Friday, April 5, 2013


The Commission for Filipinos Overseas (CFO) has shared – through Fil-Am veterans advocate and community leader Eric Lachica – the results of their investigation following a blog article we posted earlier this week “Fil-Am medical missioners question PRC fees for absent licenses”.

Evelyn Duriman, CFO medical mission coordinator, wrote this report for Eric, which we are posting “in toto”. 

“I wish to inform you that upon checking with Ms. Sarah Ducat of the International Affairs Division (IAD) of the Professional Regulation Commission, Dr. Simeon Sevandal and three other members of the Philippine Medical Association in Chicago (PMA in Chicago), applied for renewal of their Philippine licenses under Category F or Foreign Professionals under Presidential Decree No. 541 ‘Allowing Former Filipino Professionals to Practice their Respective Profession in the Philippines’.

“Under Category F, applicants are required to submit to the Registration and Licensing Division of the PRC the following documents along with the required renewal fees and other charges:

“Passport showing name, picture, citizenship and date of entry in the Philippines which must be within six (6) months before the filing of the application for renewal;

“Original and photocopy of the previously issued Professional Identification Card;

“Duly authenticated original and photocopy of the License/Certificate of Registration/Permit in the adopted country; and

“Four (4) Passport size ID pictures.

“I was also informed by Ms. Ducat  that while Dr. Sevandal and other members of the PMA in Chicago have been issued Special Temporary Permits (STP)  for them to be able to conduct their scheduled medical mission to Surigao City, their licenses were not renewed due to the non-submission of some required documents, i.e. passports and the proof of the date of entry in the Philippines.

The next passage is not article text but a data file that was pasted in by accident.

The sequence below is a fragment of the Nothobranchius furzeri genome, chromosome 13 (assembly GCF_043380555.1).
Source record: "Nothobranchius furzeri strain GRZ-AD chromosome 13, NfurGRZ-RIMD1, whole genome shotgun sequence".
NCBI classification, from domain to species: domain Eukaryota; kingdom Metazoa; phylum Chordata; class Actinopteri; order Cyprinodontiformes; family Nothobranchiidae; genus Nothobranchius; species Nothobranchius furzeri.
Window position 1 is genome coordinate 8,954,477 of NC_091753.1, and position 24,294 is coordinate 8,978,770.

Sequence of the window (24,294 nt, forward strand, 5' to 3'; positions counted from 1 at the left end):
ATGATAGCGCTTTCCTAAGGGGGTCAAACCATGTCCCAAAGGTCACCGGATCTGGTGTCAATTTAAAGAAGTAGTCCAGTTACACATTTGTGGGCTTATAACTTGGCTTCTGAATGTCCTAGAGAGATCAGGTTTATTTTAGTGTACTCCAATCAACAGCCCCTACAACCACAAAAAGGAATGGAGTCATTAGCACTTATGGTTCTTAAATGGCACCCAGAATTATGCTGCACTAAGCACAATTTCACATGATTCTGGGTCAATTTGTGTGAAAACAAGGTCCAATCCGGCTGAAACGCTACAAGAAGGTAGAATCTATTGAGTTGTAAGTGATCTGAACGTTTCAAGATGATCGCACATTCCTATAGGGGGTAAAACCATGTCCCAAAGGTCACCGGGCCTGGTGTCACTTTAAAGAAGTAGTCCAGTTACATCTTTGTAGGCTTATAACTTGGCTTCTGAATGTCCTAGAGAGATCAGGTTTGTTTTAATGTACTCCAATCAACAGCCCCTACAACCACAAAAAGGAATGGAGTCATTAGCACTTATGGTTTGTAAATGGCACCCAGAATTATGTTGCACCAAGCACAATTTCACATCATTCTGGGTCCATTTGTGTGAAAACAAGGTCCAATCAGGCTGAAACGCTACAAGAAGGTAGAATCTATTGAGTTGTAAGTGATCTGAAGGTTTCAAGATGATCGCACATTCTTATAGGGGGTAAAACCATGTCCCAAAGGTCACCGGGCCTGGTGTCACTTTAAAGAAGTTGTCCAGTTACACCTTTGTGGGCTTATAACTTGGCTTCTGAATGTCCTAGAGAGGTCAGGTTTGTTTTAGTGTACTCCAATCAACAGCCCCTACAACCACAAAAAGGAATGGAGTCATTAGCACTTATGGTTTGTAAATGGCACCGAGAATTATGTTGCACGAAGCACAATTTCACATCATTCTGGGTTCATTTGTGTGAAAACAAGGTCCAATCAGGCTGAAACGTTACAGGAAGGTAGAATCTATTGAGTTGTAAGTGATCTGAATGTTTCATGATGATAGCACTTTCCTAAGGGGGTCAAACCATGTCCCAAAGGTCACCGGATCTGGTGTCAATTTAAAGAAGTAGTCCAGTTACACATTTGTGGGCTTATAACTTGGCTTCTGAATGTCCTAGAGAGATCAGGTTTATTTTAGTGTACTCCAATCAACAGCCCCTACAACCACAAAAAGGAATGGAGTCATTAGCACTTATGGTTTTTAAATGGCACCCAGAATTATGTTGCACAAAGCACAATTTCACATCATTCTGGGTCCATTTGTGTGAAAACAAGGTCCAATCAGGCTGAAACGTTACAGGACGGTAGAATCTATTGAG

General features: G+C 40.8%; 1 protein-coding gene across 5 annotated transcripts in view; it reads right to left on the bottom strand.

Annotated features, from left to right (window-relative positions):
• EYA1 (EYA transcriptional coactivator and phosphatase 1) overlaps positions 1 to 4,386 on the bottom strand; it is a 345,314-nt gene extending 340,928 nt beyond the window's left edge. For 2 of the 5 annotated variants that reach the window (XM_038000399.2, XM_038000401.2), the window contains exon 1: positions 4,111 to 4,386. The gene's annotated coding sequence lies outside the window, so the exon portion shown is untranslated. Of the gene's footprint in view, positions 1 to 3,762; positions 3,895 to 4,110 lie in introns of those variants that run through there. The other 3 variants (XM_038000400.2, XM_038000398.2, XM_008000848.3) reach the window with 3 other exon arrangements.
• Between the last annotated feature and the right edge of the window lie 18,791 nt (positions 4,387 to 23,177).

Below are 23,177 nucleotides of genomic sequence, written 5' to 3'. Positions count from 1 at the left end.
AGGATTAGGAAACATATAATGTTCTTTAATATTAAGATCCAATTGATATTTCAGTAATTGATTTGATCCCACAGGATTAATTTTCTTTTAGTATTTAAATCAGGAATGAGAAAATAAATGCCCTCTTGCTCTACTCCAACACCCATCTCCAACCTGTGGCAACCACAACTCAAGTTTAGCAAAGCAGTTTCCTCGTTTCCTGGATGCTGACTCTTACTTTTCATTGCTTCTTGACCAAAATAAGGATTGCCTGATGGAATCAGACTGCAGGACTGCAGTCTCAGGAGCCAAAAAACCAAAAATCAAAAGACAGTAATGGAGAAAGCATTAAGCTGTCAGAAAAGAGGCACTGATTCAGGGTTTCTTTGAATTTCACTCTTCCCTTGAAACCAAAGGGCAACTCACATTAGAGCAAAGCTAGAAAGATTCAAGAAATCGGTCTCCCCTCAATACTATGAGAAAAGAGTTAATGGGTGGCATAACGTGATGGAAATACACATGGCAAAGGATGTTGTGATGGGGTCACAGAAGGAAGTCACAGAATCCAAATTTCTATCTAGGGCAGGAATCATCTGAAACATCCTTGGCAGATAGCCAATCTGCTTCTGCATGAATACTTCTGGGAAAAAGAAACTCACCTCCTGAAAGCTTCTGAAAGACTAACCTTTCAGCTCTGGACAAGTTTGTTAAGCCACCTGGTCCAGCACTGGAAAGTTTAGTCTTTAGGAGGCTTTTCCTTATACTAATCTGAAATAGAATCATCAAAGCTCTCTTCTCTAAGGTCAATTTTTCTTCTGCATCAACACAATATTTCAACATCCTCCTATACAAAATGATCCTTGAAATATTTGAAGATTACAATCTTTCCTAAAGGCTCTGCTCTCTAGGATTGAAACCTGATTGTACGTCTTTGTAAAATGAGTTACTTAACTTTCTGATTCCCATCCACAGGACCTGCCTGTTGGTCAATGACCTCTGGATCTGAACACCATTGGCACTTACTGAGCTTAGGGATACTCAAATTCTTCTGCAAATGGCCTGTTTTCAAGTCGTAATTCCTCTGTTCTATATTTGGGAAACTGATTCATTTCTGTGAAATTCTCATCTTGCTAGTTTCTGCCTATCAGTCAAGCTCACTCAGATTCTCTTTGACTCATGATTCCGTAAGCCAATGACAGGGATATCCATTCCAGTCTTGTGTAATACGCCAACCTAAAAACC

“In order for the PRC to process and eventually release their licenses, kindly advise them to submit said documents.

“For further clarifications on the PRC licenses and STP, they may also directly communicate with the International Affairs Division of the PRC (copied to us) with the following contact details:

 “Atty. Teresita Manzala, Chairperson, Professional Regulation Commission, P. Paredes St., Sampaloc, Manila. Attention: International Affairs Division. Tel. No. (02)310-0019. E-mail:

“Best regards, Evelyn Duriman, Project Management Division, Commission on Filipinos Overseas”

We thank Eric and CFO’s Mely Nicolas for looking into the Fil-Am medical missioners’ complaint.

In his report to Health Department Asst. Sec. Madeleine Valera, Dr. Sevandal had alluded to the apparent confusion from new rules being enforced by the PRC on volunteer Fil-Am doctors rendering free clinics for indigent Filipinos back home.

“I applied for license renewal in 2011 for the Vigan (Ilocos Sur) mission and applied again for this mission, costing me $160 yet I did not get my license due to the requirement just promulgated by the PRC that I should be a citizen,” Dr. Sevandal said.

“They did not refund me the amount I paid,” he added and revealed that three other doctors who accompanied him in a medical mission in Surigao City last January reported the same experience.

Ms. Duriman’s account did not explain why the PRC failed to refund the license fees paid by Dr. Sevandal for 2011 and 2012 or why this was never fully explained to him.  

One Fil-Am engineer said he wanted to renew his civil engineering license (as required by the new PRC rules) so he can volunteer his skills building school buildings in the Philippines but discovered the test isn’t offered online. That meant he had to take it when he visits the country, with no guarantee when he can work out his license renewal.

The Fil-Am professionals we’ve talked to say they understand (but not necessarily agree with) the rationale behind the PRC rules, that they’re meant to deter malpractice. But they lament that the government appeared woefully unprepared to carry out the mandate it’s imposed on itself.

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